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Wednesday, June 24, 2009

Darling Museum and the Creamery Corner

I undertook another visit to Darling Museum today. The West Coast covers a large area and there are many things to see, but there won’t be another Museum quite like this for us to visit.
Darling was founded in 1853 on a farm called Langfontein and named after Sir Henry Charles Darling, then Lieutenant Governor of the Cape. At the end of the Nineteenth Century a creamery was established here by Swedish settlers, Moller and Threnstrom.

A local lady, Baby Basson felt that the history of the creamery should be preserved and that was how the Darling Museum was started. Today, it is possible to spend many hours (or days) in the Museum with its well-furnished schoolroom, period furniture and porcelain, clothes, farm implements and even a shed with well-preserved antique vehicles. The main emphasis, though, is on the history of the creamery. What a wonderful idea it was to preserve this history and all these beautiful objects and utensils!

I prepared a stretched canvas with Naples Yellow acrylic paint, buffed it well, and then drew directly onto it with pen&ink. Afterwards I added highlights in white.( I am sure I have seen something Old Masterly like this technique but cannot remember where?) I am showing a butter churn made with a vat as base, milk cans and butter molds. The contraption in the back was used to seperate skim milk from cream. We had one when I was little and it was fun turning it each evening in the cool milk room and wait for the two different liquids to pour out. And why do I also remember that there was seventeen or so little dishes to wash and dry and stack back into each other?


  1. A short history of Darling can be found on:,_South_Africa Darling, Western Cape

    You will find a lot of info on

  2. I enjoyed this canvas and the historical facts. The museum sounds a wonderful place to visit.

    Marie, and do you also dish stacked incorrectly caused the skimmed milk and the cream to fly in all the wrong directions?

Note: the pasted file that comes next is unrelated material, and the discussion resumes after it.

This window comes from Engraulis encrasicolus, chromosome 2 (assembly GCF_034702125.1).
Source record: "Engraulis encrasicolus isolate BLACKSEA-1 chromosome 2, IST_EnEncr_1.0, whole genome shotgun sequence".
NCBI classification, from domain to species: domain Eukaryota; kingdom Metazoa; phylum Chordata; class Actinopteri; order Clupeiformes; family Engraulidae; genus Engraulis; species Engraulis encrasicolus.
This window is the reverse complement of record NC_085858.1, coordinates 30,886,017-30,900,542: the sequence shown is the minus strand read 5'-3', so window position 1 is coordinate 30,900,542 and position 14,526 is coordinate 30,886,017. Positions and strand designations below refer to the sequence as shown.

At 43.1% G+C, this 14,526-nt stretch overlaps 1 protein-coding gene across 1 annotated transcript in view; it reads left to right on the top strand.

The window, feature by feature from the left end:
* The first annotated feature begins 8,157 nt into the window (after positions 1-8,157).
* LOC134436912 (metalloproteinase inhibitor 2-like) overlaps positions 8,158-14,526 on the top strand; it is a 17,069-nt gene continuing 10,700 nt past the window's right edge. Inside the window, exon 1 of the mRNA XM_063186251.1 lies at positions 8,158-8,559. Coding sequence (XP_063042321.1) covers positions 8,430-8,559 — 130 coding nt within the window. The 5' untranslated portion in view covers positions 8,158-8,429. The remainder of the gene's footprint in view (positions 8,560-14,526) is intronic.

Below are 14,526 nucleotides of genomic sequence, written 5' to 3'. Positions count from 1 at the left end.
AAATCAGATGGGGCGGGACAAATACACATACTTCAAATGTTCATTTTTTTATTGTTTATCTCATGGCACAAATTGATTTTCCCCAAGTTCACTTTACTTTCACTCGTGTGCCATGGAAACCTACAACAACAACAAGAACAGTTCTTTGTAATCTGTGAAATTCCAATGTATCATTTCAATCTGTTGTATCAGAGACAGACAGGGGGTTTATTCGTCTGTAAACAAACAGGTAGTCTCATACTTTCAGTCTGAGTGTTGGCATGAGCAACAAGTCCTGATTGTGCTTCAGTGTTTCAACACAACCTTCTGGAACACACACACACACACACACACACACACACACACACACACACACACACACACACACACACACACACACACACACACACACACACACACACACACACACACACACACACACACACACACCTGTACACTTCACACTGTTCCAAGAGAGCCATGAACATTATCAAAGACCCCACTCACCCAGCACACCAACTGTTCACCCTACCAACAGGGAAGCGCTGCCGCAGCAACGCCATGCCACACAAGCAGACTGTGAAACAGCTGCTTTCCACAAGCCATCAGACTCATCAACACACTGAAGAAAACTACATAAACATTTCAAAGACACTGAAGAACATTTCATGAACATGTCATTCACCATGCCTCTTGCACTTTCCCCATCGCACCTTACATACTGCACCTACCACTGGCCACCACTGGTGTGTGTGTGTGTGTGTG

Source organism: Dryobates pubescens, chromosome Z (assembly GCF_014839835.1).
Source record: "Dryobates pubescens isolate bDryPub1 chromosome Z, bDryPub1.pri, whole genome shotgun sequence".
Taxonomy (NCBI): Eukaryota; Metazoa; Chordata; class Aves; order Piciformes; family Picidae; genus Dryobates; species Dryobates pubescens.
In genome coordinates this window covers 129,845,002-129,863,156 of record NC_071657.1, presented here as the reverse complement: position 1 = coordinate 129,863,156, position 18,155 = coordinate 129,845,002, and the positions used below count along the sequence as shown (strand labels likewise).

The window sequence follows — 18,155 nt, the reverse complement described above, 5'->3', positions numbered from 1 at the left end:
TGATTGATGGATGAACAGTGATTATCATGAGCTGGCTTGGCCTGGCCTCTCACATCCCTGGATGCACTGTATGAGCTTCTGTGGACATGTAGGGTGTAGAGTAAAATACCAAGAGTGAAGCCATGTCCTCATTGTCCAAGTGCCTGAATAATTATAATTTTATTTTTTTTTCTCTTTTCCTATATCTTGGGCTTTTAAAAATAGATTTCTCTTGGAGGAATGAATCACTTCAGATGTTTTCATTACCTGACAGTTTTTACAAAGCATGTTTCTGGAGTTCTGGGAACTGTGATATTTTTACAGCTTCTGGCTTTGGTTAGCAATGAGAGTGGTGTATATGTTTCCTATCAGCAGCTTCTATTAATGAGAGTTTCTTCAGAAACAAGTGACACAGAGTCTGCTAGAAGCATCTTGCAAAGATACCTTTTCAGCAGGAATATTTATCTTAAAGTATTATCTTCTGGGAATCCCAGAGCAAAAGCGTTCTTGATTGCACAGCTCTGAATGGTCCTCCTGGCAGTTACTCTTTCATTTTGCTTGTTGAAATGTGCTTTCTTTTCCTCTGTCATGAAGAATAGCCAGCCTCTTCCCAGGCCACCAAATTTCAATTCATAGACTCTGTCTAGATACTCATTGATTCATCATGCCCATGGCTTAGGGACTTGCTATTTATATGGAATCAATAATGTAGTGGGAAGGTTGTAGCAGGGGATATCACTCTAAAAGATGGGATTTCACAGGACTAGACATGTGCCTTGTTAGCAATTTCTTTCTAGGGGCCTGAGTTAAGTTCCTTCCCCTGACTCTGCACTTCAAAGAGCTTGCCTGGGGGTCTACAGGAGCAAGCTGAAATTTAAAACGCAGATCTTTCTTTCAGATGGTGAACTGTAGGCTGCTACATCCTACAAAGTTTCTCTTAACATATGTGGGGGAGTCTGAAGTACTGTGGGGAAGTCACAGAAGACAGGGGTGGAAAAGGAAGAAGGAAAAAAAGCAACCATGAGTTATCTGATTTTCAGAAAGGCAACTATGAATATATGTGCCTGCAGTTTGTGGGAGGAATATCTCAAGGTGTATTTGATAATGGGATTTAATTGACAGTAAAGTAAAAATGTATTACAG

3. Ha-ha! It would have meant trouble, for sure. I also put all sorts of wool and ribbons and paper on top of the separator to see the patterns it formed when I turned the handle fast. Another memory: NOBODY drank the skim milk part, that was meant for the farm animals! Now we PAY for skim milk!

  4. Hallo Marie, dis pragtig! Baby Basson was my man se ouma,'n merkwaardige vrou want sy was al in haar laat 70tigs vroee 80tigs toe sy hierdie museum begin het. Sy het op Yzerfontein gewoon en elke dag oor die besige Weskus pad se kruising gery Darling toe na die museum toe. Haar seun het vertel dat hy eendag op pad huistoe was, hulle plaas is Swartwater, die familieplaas waar Michael ook gebore is, en daar was 'n lang ry voertuie voor hom wat baie stadig gery het, hy wonder toe in watter begrafnis stoet hy vas gevang was en begin toe die voertuie verby gaan toe die pad skoon is voor, net om te sien dis Ouma Baby wat heel voor ry soos 'n trapsuutjies, net die koppie wat bo die stuurwiel uitsteek op pad terug Yzerfontein toe van Darling af. Hulle het haar sleutels afgevat toe sy 90 jaar oud geword het!

  5. This is a lovely story and I am going to do a short translation for the benefit of overseas followers:
    Karen says here that Baby Basson was her husband's grandmother. This tiny woman, hardly visible over the top of her steering wheel, used to block traffic between Yzerfontein and Darling for miles by going very slow up front. Ouma Baby Basson drove until she was 90!

  6. Oh, this is so sweet! Ouma Baby was a lady of note...I love the various comments and the way history is tied up with the art. Brilliant.


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